I’ve been using Charles Dowd’s “The Funky Primer for the rock drummer” with students for a while now. Great book for rock independence. The first independence section in the book, “Section 3A,” is simply four pages of eighth note bass drum variations versus the “standard” rock/pop ostinato of eighth notes on the cymbal and two and four (backbeats) on the snare drum. One of the things I like about this section is that it includes a lot of examples where the bass drum and snare drum play on the same note. This is usually what students find difficult, but it is a useful bit of independence to have. I’ve found that playing the bass drum along with key rhythmic figures of an entire bass line–even if the notes fall on two and four–can add a lot of weight to a groove, and I like having the ability to do this if I wish.
Recently, I’ve had students get pretty comfortable with section 3A. I think that having other levels of independence with this section can be very helpful too. For example, adding the hi-hat foot on quarter notes, upbeats (“and”s) or all the eighth notes can be very useful for adding more texture or variations to standard rock grooves.
Thus, this first of a series of “Funky Primer Extenders.” In this edition, we add the hi-hat foot on every quarter note. The cymbal hand plays the ride cymbal instead of the hi-hat in this case. I’ve only included the first 36 exercises of the section, because I’ve found that mastering these is enough for a good handle on this indpendence….the second half of section 3A simply consists of two measure variations of these first 36 exercises.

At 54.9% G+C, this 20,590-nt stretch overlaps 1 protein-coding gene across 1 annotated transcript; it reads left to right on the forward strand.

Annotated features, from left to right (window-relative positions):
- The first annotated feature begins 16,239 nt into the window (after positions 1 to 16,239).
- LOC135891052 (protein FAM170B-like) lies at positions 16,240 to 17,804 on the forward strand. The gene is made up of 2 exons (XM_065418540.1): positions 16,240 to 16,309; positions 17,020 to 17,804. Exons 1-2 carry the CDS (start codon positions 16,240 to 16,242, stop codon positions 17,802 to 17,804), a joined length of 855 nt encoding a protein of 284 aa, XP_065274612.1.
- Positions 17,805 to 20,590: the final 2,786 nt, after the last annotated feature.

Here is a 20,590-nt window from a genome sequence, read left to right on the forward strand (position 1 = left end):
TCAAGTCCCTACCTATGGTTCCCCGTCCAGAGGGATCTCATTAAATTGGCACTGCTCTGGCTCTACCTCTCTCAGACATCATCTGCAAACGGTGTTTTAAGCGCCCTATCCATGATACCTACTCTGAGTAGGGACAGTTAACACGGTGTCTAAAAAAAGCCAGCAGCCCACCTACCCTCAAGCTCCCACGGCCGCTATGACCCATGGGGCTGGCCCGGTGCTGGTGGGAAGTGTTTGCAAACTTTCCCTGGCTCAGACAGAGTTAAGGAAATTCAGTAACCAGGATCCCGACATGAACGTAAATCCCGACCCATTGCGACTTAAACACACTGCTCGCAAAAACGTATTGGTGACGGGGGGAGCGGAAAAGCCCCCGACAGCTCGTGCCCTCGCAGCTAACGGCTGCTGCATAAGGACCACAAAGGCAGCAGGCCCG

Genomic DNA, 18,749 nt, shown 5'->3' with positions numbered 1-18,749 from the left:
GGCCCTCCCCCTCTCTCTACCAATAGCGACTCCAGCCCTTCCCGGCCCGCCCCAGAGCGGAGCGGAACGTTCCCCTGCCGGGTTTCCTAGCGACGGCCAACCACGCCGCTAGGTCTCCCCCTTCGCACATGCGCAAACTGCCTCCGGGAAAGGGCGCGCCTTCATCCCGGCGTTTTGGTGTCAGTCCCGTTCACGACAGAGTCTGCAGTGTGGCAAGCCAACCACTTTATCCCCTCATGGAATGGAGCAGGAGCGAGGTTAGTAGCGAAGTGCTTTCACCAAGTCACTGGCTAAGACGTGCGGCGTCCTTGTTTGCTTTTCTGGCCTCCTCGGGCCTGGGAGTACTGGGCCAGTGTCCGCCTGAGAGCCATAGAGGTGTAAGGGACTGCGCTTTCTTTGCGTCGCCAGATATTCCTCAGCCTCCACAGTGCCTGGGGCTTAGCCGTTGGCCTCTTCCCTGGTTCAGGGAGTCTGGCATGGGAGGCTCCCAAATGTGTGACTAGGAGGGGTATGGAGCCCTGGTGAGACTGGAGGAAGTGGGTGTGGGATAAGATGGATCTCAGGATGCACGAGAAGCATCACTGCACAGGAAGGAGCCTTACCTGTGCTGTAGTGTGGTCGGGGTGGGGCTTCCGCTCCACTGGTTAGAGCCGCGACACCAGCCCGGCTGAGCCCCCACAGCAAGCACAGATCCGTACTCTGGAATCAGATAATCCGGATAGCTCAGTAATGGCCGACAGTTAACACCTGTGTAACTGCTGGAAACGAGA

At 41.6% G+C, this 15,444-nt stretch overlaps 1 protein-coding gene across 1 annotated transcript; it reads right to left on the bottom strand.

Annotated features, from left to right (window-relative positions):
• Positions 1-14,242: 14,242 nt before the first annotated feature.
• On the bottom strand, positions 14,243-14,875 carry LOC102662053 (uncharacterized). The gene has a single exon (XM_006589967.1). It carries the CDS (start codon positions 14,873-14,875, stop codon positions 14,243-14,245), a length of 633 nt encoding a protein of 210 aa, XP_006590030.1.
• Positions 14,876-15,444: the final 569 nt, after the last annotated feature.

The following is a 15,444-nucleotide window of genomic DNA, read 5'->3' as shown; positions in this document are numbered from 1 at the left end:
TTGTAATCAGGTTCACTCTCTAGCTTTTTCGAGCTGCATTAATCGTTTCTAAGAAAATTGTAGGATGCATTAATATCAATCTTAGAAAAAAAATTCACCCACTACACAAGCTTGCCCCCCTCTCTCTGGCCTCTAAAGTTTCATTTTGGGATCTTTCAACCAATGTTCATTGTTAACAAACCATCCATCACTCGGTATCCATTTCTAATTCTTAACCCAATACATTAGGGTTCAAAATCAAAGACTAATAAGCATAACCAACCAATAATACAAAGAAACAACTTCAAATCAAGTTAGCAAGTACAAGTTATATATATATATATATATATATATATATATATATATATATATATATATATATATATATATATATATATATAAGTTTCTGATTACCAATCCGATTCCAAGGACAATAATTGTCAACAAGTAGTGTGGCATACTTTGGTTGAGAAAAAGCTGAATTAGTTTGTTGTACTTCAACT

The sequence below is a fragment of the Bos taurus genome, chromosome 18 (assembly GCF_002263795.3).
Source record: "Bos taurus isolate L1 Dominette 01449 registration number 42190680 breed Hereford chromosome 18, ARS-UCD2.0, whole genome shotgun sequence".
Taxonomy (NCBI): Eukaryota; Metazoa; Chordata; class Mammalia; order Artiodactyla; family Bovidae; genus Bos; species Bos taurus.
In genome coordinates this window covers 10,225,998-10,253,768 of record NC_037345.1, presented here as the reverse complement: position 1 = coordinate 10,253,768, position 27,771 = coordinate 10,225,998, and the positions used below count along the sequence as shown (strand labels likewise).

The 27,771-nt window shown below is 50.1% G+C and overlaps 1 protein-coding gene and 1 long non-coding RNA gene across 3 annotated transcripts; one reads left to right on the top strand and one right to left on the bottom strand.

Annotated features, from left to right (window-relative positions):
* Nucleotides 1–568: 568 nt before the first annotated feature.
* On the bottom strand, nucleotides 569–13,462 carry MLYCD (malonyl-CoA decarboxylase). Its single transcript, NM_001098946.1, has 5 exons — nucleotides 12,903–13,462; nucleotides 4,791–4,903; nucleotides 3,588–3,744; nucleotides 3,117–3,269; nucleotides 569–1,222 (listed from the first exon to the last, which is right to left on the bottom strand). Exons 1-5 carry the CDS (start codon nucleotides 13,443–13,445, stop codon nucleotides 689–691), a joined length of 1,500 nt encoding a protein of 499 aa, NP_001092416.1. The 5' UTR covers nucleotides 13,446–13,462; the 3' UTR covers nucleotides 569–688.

Note that these 36 exercises are written as a 36 bar piece, but they are NOT meant to be practiced that way. Repeat each measure–individually–over and over until mastered. Then move on. The target tempos are 75 to 150. I have found that having control over rock grooves in that range will get you through most any rock situation.
Download the PDF here: Funky Primer Extender One PDF
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